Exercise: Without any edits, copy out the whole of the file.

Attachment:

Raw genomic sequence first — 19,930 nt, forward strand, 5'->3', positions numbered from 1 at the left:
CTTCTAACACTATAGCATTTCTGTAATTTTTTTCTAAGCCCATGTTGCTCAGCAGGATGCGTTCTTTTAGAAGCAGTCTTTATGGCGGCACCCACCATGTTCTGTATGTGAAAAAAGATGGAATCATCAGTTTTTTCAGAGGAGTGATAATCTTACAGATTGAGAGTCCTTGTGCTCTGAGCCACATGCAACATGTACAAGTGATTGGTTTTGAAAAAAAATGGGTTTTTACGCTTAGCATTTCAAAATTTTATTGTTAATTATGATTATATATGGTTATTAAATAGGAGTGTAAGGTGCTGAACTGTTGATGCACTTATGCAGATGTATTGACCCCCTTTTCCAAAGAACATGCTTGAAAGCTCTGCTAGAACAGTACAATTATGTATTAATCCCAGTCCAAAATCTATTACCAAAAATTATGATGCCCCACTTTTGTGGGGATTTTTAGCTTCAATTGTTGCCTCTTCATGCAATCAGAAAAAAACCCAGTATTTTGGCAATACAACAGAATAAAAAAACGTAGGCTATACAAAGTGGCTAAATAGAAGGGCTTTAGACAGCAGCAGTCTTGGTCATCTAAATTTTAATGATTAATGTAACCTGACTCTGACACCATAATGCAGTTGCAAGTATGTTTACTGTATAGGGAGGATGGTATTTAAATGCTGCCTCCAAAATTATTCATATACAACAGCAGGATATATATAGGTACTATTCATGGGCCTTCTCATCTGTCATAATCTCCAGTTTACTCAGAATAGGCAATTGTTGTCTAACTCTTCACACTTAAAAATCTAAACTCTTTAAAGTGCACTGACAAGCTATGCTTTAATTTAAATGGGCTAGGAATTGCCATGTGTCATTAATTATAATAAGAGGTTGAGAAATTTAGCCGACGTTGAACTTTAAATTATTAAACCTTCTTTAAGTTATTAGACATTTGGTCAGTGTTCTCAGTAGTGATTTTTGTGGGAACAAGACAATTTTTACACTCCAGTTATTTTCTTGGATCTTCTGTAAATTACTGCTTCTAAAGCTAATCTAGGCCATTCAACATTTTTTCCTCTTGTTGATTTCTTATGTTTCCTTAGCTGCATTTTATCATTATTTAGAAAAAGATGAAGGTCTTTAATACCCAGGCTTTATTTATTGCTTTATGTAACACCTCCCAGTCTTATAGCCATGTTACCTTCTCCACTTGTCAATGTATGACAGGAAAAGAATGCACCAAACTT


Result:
Raw genomic sequence first — 19,930 nt, forward strand, 5'->3', positions numbered from 1 at the left:
CTTCTAACACTATAGCATTTCTGTAATTTTTTTCTAAGCCCATGTTGCTCAGCAGGATGCGTTCTTTTAGAAGCAGTCTTTATGGCGGCACCCACCATGTTCTGTATGTGAAAAAAGATGGAATCATCAGTTTTTTCAGAGGAGTGATAATCTTACAGATTGAGAGTCCTTGTGCTCTGAGCCACATGCAACATGTACAAGTGATTGGTTTTGAAAAAAAATGGGTTTTTACGCTTAGCATTTCAAAATTTTATTGTTAATTATGATTATATATGGTTATTAAATAGGAGTGTAAGGTGCTGAACTGTTGATGCACTTATGCAGATGTATTGACCCCCTTTTCCAAAGAACATGCTTGAAAGCTCTGCTAGAACAGTACAATTATGTATTAATCCCAGTCCAAAATCTATTACCAAAAATTATGATGCCCCACTTTTGTGGGGATTTTTAGCTTCAATTGTTGCCTCTTCATGCAATCAGAAAAAAACCCAGTATTTTGGCAATACAACAGAATAAAAAAACGTAGGCTATACAAAGTGGCTAAATAGAAGGGCTTTAGACAGCAGCAGTCTTGGTCATCTAAATTTTAATGATTAATGTAACCTGACTCTGACACCATAATGCAGTTGCAAGTATGTTTACTGTATAGGGAGGATGGTATTTAAATGCTGCCTCCAAAATTATTCATATACAACAGCAGGATATATATAGGTACTATTCATGGGCCTTCTCATCTGTCATAATCTCCAGTTTACTCAGAATAGGCAATTGTTGTCTAACTCTTCACACTTAAAAATCTAAACTCTTTAAAGTGCACTGACAAGCTATGCTTTAATTTAAATGGGCTAGGAATTGCCATGTGTCATTAATTATAATAAGAGGTTGAGAAATTTAGCCGACGTTGAACTTTAAATTATTAAACCTTCTTTAAGTTATTAGACATTTGGTCAGTGTTCTCAGTAGTGATTTTTGTGGGAACAAGACAATTTTTACACTCCAGTTATTTTCTTGGATCTTCTGTAAATTACTGCTTCTAAAGCTAATCTAGGCCATTCAACATTTTTTCCTCTTGTTGATTTCTTATGTTTCCTTAGCTGCATTTTATCATTATTTAGAAAAAGATGAAGGTCTTTAATACCCAGGCTTTATTTATTGCTTTATGTAACACCTCCCAGTCTTATAGCCATGTTACCTTCTCCACTTGTCAATGTATGACAGGAAAAGAATGCACCAAACTT